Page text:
“It’s Dnepropetrovsk region. Everything there is very much connected with the farmers, with the Narik business [Narik – the Dnieper crime boss Oleksandr Petrovsky], with those who are customers; there is a lot of money and everything’s so intertwined that it’s crazy”.

A year after the staged murder, the Kyiv apartment of the Gryshchenko spouses was fired upon. In a television interview on this occasion, “Bucha” linked the attack to the contract murder of farmer Zorenko and named the gunman. He, according to Gryshchenko, was Yaroslav Tarasenko, the man accused of the contract murder of Russian MP Denis Voronenkov in March 2017. Tarasenko was the head of the “Right Sector” in Pavlograd – the nearest town to the place of residence of both the customer and the victim of the allegedly planned murder.

The spouses bought the apartment on Perova Boulevard in 2017 – a year after the staging. In 2019, Inna Gryshchenko was arrested in a new case, which was linked to the Sheremet case. In a conversation with the lawyer, who represented her for the first time after her arrest, she said that the apartment was purchased, among other things, with money received from the farmer Zorenko as gratitude for his miraculous salvation. In a conversation with Zaborona, Zorenko said that Gryshchenko did not give any money to save him, but only handed over food to “Bucha” in the pre-trial detention center after his arrest in 2019.

Inna Gryshchenko herself in an interview with Zaborona said that the apartment was allocated to her by the Kyiv mayor’s office as a disabled person and a soldier. Not every disabled person and soldier in Ukraine can boast of such generosity from the authorities.

The explosive city of Kosiv

In September 2019, Vladyslav Gryshchenko was accused of a real, not staged, attempted murder. By a strange coincidence, the case took place in July 2018 in Kosiv, a small town in Ivano-Frankivsk region, where the “customer” of the Dnieper murder, Petro Genyk, comes from and where he was hiding from justice, Inna Gryshchenko confirmed to Zaborona.

According to the official version of the police, three citizens – the Gryshchenko family and their friend Ivan Vakulenko – planted a bomb under the car of local businessman Mykhailo Chekurak. It contained 5 kilograms of a TNT equivalent – explosives of such power could destroy a multi-story building. The bomb fell off and did not explode – and the businessman reported this to law enforcement agencies. Investigators noticed a familiar method to the Sheremet case.

“According to the conclusion of the investigation, an improvised explosive device was used, almost identical to the one that blew up the car with Sheremet,” the head of the criminal police Yevgen Koval said at a briefing. “I emphasize: almost identical. The whole construction of homemade explosives, in particular the method of attachment with the help of neodymium magnets, was absolutely similar.”

The police named Vasyl Shkondeyuk, a Kosiv businessman known for the fact that his companies carried out state orders for the construction of facilities of the Ministry of Defense of Ukraine, as the customer of the assassination attempt on Chekurak. He is quite an influential person in the region: he was a member of the Kosiv City Council, he is close with mayors, generals, and top officials. Mykhailo Chekurak, on the other hand, was considered a crime boss in Kosiv and in 2018 was suspected of having ordered the bombing of his former mother-in-law’s restaurant as revenge on his ex-wife, but was released from arrest on a small bail. In early 2020, Chekurak died under mysterious circumstances from cardiac arrest.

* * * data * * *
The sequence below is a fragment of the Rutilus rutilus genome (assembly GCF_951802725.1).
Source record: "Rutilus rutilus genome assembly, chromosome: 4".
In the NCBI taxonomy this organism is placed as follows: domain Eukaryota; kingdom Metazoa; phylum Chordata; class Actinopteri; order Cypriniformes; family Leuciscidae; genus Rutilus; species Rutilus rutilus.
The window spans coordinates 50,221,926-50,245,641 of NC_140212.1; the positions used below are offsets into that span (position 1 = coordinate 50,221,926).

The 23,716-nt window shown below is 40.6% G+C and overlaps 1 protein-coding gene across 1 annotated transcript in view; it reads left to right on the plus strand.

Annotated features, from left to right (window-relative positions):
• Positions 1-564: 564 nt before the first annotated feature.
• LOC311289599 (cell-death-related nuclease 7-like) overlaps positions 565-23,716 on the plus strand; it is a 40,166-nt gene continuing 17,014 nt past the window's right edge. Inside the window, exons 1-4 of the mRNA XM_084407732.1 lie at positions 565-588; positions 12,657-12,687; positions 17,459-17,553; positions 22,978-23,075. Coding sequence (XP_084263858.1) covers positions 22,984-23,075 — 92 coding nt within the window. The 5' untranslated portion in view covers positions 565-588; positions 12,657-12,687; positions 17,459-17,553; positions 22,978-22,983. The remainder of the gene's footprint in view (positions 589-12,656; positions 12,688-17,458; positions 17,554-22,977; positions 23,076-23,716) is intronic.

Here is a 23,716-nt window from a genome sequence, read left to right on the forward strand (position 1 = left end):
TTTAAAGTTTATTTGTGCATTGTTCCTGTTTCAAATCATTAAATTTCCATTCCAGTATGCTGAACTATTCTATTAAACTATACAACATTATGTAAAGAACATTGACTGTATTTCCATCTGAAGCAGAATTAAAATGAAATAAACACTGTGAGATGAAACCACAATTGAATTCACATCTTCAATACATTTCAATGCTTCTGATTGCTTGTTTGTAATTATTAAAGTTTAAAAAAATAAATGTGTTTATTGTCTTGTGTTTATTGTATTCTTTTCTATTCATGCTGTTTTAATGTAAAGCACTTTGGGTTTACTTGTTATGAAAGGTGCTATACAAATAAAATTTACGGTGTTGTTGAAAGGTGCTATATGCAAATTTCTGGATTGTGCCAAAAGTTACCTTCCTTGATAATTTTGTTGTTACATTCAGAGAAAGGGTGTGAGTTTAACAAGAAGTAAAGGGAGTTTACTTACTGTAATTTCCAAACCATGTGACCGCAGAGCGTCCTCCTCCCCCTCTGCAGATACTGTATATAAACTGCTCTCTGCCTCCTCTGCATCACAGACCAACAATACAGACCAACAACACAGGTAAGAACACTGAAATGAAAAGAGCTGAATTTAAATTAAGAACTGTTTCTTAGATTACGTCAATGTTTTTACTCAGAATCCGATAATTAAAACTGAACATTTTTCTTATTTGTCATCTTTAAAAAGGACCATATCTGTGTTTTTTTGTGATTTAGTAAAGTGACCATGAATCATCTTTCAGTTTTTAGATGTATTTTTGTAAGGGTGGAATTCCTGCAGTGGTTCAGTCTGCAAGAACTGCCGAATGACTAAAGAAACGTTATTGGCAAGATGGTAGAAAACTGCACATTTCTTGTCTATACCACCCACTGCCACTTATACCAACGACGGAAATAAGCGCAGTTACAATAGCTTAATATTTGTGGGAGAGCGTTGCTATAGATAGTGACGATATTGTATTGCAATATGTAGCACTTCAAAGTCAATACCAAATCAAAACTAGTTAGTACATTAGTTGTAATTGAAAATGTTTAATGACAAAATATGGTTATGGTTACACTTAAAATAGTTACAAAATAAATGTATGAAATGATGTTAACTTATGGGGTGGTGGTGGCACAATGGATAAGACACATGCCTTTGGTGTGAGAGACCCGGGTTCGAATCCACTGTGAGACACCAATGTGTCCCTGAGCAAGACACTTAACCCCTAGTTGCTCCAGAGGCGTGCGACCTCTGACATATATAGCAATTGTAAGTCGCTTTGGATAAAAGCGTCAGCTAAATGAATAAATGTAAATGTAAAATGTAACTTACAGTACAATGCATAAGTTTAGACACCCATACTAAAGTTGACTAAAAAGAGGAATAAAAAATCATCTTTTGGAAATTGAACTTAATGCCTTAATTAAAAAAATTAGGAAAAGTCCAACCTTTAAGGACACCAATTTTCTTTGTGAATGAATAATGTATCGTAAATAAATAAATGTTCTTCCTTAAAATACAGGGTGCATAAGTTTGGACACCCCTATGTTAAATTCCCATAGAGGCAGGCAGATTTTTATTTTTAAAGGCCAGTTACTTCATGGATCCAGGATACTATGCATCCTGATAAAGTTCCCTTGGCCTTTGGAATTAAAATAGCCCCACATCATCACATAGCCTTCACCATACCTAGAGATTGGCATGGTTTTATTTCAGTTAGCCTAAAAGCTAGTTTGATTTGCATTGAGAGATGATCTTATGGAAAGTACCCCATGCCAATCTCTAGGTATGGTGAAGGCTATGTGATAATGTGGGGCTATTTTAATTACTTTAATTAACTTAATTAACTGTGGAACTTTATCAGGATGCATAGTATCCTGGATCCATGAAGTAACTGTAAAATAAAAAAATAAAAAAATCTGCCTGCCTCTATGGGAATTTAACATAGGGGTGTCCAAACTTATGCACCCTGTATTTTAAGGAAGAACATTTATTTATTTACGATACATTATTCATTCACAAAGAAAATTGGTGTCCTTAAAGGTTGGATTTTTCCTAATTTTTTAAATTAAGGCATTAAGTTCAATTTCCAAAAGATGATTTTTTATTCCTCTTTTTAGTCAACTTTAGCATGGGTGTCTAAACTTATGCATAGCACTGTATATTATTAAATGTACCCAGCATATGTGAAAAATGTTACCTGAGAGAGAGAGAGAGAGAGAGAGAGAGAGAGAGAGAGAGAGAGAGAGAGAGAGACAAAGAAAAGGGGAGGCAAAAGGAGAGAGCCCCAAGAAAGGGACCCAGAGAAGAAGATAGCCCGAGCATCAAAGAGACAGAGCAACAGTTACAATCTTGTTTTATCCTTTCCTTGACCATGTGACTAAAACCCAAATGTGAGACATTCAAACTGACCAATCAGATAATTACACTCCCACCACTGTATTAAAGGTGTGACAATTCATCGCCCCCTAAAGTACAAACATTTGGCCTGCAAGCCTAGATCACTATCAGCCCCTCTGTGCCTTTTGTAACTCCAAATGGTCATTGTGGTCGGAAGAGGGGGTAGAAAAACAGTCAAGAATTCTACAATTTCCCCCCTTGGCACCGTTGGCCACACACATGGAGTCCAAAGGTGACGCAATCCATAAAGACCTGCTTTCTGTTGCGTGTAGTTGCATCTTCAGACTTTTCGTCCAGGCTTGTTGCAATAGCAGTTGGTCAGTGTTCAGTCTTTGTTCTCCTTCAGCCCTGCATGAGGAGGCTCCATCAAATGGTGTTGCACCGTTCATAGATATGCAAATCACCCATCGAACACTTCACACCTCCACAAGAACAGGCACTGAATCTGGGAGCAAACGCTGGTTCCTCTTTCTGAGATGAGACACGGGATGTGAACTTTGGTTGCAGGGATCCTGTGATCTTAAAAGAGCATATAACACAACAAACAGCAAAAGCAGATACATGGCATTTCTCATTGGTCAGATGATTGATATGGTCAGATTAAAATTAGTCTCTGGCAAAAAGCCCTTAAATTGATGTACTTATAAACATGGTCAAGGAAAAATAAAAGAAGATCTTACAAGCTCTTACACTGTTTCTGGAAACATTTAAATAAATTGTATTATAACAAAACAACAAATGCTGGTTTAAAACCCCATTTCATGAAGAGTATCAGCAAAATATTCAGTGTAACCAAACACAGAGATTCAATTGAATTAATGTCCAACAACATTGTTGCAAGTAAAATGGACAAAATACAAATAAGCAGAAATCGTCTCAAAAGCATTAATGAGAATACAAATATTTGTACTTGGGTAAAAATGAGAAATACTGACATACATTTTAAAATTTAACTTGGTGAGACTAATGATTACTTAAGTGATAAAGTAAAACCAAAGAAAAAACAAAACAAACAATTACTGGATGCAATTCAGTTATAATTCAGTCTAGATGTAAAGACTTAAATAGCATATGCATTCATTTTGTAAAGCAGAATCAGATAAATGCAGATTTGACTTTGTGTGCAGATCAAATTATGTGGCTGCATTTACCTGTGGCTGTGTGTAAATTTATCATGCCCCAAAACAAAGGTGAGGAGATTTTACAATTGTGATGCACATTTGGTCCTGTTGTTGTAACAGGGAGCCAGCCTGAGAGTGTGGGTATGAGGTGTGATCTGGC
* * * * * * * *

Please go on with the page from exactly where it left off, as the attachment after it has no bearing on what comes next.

Both Shkondeyuk and Inna Gryshchenko, in a conversation with Zaborona, admitted that both “Bucha” and Ivan Vakulenko were in Kosiv at the time when explosives were found in Chekurak’s car. But they claim that Vakulenko was at the recreation center of Shkondeyuk “Baika”, and “Bucha” only gave a lift there to a friend and did not stay to rest.

“Bucha” claims that he first visited “Baika” in the winter of 2017-2018, and personally met the Kosiv businessman at the same time in 2018. But this is not true: records show that he was there a year earlier, in the winter of 2016-2017. Moreover, before his arrest, he worked as a foreman in the company Zakhidspetsbudtrans-7, which is registered with Vasyl Shkondeyuk Sr., his father. This company carried out orders for the construction of hostels for the military of the Armed Forces of Ukraine.

Gryshchenko’s lawyer Vitaly Kovalchuk believes that the bomb on the car of Mykhailo Chekurak is a staging, ordered by him in order to divert suspicion from himself in connection with the explosion of the ex-mother-in-law’s restaurant. And Shkondeyuk, in a conversation with the Zaborona journalist, even claimed that he and Chekurak were “friends”.

However, the police announced that they had found “Bucha”’s DNA on the explosives and that the car that the trio allegedly drove in had been rented to Ivan Vakulenko. And at the same briefing, the police said that after staging the murder of farmer Zorenko, the Gryshchenko family was raiding the companies of the customer, Petro Genyk, in favor of Vasyl Shkondeyuk. “Puma” told Zaborona that this was the first time she had heard of this.

Inglorious Bombers. The story of two suspects in the Sheremet case - and the whole criminal system.

Disturbing audio recordings

During a briefing on December 12, 2019, the police showed recordings of Inna Gryshchenko’s telephone conversations. At one of them, she received a call from a veteran of the Russian-Ukrainian war and a close acquaintance, Ivan Vakulenko, nicknamed “Pistol”. In the conversation, it was about the fact that “Pistol” was summoned for interrogation in the Sheremet case, which caused Vakulenko a great concern. The interrogation was supposed to take place four days later, but two days before that Vakulenko was found dead in his parents’ apartment with a bullet in his head. The police said he shot himself.